Our Velar arrived in HSE trim, which a lot of buyers will consider a minimum requirement for a car that looks like it has not long stepped off of a motor show stand.
HSE brings you the 21in wheels that would have seemed ludicrously large just a few years ago but fit the Velar’s concept-like looks to a tee.
Car makers talk about identities and design languages: the Velar looks like the ultimate and most successful interpretation of how much more dynamic Range Rover has been trying to make its range. It feels like the zenith; as if Range Rovers hereafter will need a new set of guidelines.
Put simply, the mostly aluminium monocoque it sits on is the same as the F-Pace’s. There’s a longitudinal engine in the front – we’ll come back to that – driving through a ZF eight-speed gearbox to all four wheels.
Predominantly, the driveline is the same as in Jaguars: it’s a rear-drive car first and foremost, with a clutch at the gearbox that can push power to the front wheels as and when necessary. Which, in a car like a Range Rover, is a lot more than it ought to be necessary in ‘lesser’ off-roaders.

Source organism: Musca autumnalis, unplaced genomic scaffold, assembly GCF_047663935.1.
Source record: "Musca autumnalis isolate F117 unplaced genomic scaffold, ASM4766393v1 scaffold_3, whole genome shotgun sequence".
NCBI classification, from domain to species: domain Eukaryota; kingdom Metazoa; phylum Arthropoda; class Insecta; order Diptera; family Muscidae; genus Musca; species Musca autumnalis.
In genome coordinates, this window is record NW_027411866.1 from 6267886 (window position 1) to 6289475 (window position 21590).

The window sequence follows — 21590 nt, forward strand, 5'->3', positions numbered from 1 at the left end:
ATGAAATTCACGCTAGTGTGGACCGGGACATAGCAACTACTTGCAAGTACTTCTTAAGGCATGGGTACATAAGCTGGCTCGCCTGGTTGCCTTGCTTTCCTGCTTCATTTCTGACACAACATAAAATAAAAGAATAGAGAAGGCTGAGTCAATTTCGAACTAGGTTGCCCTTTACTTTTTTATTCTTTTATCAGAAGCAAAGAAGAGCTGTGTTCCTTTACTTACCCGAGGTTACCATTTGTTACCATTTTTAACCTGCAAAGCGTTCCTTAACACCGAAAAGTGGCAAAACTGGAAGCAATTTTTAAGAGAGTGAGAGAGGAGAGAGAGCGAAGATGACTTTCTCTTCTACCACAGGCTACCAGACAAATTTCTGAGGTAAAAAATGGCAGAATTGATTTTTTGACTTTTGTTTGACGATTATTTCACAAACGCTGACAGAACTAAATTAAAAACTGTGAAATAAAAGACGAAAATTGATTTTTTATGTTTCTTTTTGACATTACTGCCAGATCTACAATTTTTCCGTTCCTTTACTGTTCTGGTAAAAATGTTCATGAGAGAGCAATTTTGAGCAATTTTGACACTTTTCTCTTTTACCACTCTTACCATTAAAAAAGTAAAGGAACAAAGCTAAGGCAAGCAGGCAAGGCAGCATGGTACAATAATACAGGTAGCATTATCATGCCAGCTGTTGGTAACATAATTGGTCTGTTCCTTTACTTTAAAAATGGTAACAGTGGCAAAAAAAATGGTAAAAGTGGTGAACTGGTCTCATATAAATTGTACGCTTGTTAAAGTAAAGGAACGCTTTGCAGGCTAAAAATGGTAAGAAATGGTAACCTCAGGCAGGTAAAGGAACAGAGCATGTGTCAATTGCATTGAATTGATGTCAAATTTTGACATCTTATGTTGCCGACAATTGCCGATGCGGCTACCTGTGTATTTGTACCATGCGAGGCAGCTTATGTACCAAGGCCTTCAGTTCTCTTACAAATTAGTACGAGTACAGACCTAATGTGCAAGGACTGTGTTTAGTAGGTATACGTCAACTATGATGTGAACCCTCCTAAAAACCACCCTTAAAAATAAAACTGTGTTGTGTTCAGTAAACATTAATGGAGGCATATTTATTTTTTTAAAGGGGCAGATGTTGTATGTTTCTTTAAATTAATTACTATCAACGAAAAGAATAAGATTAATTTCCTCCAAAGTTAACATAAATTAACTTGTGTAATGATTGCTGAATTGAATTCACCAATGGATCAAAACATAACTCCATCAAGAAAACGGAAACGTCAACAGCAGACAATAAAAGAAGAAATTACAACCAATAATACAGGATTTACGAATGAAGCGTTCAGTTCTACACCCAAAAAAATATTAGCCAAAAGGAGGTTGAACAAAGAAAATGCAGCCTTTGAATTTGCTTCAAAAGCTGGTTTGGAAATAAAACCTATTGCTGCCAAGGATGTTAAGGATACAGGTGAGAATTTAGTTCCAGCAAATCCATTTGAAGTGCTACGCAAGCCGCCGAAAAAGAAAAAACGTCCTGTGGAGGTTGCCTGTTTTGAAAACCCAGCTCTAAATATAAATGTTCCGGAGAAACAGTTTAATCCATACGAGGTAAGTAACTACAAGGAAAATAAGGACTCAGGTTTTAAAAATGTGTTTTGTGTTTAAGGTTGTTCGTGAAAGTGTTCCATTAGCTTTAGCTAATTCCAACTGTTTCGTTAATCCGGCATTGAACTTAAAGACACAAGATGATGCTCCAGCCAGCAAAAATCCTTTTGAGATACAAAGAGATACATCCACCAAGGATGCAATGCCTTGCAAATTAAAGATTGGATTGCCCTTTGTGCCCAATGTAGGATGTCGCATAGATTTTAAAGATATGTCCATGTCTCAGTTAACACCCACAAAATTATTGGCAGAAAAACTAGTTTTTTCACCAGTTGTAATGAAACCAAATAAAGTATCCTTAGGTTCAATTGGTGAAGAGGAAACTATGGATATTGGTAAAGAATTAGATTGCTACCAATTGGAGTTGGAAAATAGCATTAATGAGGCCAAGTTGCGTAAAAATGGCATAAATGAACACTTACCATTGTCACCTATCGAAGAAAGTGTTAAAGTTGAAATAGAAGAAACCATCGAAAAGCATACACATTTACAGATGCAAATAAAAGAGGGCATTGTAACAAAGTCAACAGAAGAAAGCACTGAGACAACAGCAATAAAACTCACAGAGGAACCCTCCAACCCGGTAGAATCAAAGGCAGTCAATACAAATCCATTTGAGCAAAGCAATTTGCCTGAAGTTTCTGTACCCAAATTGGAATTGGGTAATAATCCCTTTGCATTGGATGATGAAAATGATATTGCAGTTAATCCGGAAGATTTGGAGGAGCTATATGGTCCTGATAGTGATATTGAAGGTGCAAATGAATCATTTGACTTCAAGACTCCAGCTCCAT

There’s no low-ratio gearbox, but there is respectable ground clearance, approach and departure angles and wade depth, particularly on the optional air suspension this car has fitted.
All of those numbers are worse than full-sized Range Rovers but also superior to any other car in this sector.
What you won’t find on a big Range Rover, mind, but you will here is a four-cylinder diesel engine from the Jaguar Land Rover (JLR)Ingenium line-up.
Yes, it makes 237bhp and 369lb ft, which is impressive for a 2.0-litre engine; but, at 2089kg, the Velar is a heavy car for a 2.0-litre engine. We’ll see how it fares in a moment.